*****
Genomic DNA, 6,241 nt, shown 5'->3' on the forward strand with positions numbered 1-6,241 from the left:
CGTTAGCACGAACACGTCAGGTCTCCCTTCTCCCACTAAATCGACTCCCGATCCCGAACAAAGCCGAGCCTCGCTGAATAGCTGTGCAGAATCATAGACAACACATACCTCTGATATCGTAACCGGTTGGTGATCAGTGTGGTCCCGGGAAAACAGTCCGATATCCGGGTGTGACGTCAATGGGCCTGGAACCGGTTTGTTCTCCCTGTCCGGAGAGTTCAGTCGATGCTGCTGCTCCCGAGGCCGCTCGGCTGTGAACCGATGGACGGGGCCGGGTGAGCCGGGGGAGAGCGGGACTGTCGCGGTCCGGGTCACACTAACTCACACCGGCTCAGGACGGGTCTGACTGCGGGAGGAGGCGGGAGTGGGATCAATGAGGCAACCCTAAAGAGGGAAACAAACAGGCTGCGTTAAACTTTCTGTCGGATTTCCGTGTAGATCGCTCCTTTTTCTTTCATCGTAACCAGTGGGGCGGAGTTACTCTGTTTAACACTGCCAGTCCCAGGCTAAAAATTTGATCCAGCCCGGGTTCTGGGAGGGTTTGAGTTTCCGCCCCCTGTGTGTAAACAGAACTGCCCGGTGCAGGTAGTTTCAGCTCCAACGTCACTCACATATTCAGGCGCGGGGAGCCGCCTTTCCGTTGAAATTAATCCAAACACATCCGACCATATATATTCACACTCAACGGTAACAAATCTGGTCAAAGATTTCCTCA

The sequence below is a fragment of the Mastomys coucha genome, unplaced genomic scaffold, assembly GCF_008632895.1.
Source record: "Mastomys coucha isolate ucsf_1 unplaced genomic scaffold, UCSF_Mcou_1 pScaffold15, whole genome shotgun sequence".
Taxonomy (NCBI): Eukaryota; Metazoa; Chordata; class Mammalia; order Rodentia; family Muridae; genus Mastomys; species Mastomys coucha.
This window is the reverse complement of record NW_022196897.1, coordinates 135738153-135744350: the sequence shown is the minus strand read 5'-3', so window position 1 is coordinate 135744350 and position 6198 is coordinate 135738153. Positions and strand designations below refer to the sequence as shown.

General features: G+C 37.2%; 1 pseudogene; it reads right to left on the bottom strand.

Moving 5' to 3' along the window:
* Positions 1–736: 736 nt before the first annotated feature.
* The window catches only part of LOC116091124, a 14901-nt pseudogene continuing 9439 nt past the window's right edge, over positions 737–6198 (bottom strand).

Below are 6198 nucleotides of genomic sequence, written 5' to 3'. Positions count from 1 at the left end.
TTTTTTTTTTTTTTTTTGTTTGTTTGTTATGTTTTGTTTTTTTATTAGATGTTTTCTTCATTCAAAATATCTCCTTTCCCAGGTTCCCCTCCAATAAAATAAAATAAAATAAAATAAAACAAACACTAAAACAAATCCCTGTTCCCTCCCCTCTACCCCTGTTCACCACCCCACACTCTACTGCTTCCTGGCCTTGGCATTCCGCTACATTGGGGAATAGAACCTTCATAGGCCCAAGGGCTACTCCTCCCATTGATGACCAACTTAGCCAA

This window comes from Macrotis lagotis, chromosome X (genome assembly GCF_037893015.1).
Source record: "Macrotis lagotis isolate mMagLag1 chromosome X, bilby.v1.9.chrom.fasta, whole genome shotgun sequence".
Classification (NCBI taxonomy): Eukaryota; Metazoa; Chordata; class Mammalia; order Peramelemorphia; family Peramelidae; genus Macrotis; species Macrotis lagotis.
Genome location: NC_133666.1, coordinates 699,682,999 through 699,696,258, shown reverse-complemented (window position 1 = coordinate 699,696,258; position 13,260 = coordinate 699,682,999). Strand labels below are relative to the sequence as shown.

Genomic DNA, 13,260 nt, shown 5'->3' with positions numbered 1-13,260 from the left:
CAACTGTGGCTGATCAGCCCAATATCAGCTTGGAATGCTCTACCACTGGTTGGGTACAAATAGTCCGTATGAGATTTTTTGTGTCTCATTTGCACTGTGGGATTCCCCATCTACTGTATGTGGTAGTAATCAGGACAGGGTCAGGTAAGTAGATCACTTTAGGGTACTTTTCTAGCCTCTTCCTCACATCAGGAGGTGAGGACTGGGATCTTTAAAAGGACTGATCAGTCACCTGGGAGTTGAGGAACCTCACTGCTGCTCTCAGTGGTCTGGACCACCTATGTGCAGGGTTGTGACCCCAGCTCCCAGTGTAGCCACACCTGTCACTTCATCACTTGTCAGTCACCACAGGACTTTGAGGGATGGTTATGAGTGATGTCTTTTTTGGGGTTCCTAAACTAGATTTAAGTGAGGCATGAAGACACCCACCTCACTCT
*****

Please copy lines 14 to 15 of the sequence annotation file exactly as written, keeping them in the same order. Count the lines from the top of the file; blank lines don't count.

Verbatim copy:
Source record: "Macrotis lagotis isolate mMagLag1 chromosome X, bilby.v1.9.chrom.fasta, whole genome shotgun sequence".
Classification (NCBI taxonomy): Eukaryota; Metazoa; Chordata; class Mammalia; order Peramelemorphia; family Peramelidae; genus Macrotis; species Macrotis lagotis.